After breaking out with 2010 debut Daydreams and expanding from a duo to a four-piece, Kiwi punk band The Jury And The Saints unleashes on its important self-titled, sophomore album.
New Zealand hit single and EP Revival and openings for acts like Paramore have instilled a confident swagger into the group. Opener Start Moving showcases what the band is all about: happy, hooky, poppy punk. This testosterone-fuelled scream fest throbs with an infectious sense of enthusiasm and euphoria, making listeners feel like ‘spinning round and round’ or jump without a care in the world. It also features one of many ‘whoa oh oh oh’ hooks on the album, intended to connect with live audiences.
Fever may not be musically adventurous with few chords, but its frequent references to ‘running hard’, screeches from vocalist Jesse Smith and pounding beats make it the perfect jogging soundtrack. Focus may be about the lack of it, but has glorious group harmonies reminiscent of 1980s hair metal and a tight band performance, even as the track slows to the bridge.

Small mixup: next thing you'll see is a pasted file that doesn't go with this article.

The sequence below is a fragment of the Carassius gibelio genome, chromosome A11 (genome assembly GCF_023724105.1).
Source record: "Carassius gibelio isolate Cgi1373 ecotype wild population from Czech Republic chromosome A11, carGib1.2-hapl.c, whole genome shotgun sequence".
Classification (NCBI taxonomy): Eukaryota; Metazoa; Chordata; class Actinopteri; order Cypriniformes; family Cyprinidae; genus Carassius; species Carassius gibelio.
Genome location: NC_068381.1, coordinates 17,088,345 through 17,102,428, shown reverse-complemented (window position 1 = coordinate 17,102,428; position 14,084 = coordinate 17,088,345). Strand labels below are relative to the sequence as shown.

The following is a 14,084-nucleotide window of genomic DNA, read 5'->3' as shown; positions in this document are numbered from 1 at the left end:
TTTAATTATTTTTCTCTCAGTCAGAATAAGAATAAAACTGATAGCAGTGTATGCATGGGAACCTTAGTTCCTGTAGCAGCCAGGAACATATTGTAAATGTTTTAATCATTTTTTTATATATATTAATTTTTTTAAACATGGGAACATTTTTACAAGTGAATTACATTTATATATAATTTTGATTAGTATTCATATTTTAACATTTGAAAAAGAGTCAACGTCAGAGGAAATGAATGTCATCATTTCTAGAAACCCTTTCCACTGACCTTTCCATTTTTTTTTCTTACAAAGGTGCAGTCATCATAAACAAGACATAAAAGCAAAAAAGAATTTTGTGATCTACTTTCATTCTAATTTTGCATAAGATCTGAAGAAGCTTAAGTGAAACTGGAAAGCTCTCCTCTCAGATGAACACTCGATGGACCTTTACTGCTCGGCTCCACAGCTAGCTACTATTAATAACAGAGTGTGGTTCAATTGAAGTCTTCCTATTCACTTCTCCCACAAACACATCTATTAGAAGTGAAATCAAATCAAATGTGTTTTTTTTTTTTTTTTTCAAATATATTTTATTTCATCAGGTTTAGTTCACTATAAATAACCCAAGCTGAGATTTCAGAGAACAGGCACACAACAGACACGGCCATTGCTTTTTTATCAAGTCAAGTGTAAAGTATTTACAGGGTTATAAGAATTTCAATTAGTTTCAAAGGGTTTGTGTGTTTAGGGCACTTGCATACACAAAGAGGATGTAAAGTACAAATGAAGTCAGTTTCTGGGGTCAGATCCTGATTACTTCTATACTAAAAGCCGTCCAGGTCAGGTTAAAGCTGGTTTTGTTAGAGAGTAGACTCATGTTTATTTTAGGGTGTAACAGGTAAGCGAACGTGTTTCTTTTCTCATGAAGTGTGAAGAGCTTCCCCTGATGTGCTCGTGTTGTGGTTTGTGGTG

The rebellious spirit continues on the fiery Freedom Fighter. It is an emphatic, self-motivating pep-talk determined to ‘not fade out’, thanks to a charging chorus and wonderful double (or is it triple?) tracking in the vocal harmonies. Listeners wouldn’t be blamed for being reminded of recalling loud, bombastic Slippery When Wet-era Bon Jovi.
After the sleazy, stalker-ish Knocking on the Devils Door, the fun, unabashed City Lights follows When The Levee Breaks-like drums with the slightest hint of a disco beat and throbbing 1980s synths suited for a dance party, as Smith shows off a bit of his inner Axl Rose. Brand New also has these unexpectedly sparkly synths over somewhat emo lyrics and effective repetition of the title, bringing more hooks to the album.
The more earnest tracks like the call for arms Last Time (which sounds like a poor copy of I’ll Be There For You) and the humourless, musically monotonous mid-tempo Monday Morning are a bit stock-standard. Fortunately, the quality picks up again towards the end with the climactic anthem Last Mistake and the strong, pummelling closer Make Our Mark. The latter especially manages to get the balance right between enraged, almost aimless screeching with a bit of melody.
The Jury And The Saints’ second studio effort features more of its fun, catchy ‘monster’ rock. It is not meant to be taken seriously, but it certainly rouses and begs to bring people together. Surely, the band should be proud to have met its objective with this album.